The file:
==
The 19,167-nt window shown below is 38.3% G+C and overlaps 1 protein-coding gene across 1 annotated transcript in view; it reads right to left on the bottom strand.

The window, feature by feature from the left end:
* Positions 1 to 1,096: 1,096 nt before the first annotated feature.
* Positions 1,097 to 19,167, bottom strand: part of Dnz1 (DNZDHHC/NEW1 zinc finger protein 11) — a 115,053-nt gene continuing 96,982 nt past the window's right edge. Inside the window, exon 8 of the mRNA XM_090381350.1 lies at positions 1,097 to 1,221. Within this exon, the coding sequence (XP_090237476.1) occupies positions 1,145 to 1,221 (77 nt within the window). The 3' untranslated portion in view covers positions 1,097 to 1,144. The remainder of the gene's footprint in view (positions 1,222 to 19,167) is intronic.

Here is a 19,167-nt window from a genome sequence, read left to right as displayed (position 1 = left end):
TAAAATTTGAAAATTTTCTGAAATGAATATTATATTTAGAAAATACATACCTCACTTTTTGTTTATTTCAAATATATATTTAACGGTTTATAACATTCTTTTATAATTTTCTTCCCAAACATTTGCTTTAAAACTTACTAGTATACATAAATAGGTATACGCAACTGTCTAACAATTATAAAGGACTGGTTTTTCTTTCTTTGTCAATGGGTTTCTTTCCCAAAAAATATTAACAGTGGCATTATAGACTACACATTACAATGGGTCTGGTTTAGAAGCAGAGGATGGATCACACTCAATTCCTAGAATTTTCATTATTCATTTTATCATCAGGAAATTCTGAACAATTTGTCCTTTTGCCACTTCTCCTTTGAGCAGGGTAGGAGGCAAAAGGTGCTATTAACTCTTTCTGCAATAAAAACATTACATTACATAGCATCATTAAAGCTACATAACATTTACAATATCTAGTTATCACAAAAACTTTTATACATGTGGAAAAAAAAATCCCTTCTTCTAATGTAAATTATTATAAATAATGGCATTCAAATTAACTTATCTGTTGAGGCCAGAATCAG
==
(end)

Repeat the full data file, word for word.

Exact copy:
The 19,167-nt window shown below is 38.3% G+C and overlaps 1 protein-coding gene across 1 annotated transcript in view; it reads right to left on the bottom strand.

The window, feature by feature from the left end:
* Positions 1 to 1,096: 1,096 nt before the first annotated feature.
* Positions 1,097 to 19,167, bottom strand: part of Dnz1 (DNZDHHC/NEW1 zinc finger protein 11) — a 115,053-nt gene continuing 96,982 nt past the window's right edge. Inside the window, exon 8 of the mRNA XM_090381350.1 lies at positions 1,097 to 1,221. Within this exon, the coding sequence (XP_090237476.1) occupies positions 1,145 to 1,221 (77 nt within the window). The 3' untranslated portion in view covers positions 1,097 to 1,144. The remainder of the gene's footprint in view (positions 1,222 to 19,167) is intronic.

Here is a 19,167-nt window from a genome sequence, read left to right as displayed (position 1 = left end):
TAAAATTTGAAAATTTTCTGAAATGAATATTATATTTAGAAAATACATACCTCACTTTTTGTTTATTTCAAATATATATTTAACGGTTTATAACATTCTTTTATAATTTTCTTCCCAAACATTTGCTTTAAAACTTACTAGTATACATAAATAGGTATACGCAACTGTCTAACAATTATAAAGGACTGGTTTTTCTTTCTTTGTCAATGGGTTTCTTTCCCAAAAAATATTAACAGTGGCATTATAGACTACACATTACAATGGGTCTGGTTTAGAAGCAGAGGATGGATCACACTCAATTCCTAGAATTTTCATTATTCATTTTATCATCAGGAAATTCTGAACAATTTGTCCTTTTGCCACTTCTCCTTTGAGCAGGGTAGGAGGCAAAAGGTGCTATTAACTCTTTCTGCAATAAAAACATTACATTACATAGCATCATTAAAGCTACATAACATTTACAATATCTAGTTATCACAAAAACTTTTATACATGTGGAAAAAAAAATCCCTTCTTCTAATGTAAATTATTATAAATAATGGCATTCAAATTAACTTATCTGTTGAGGCCAGAATCAG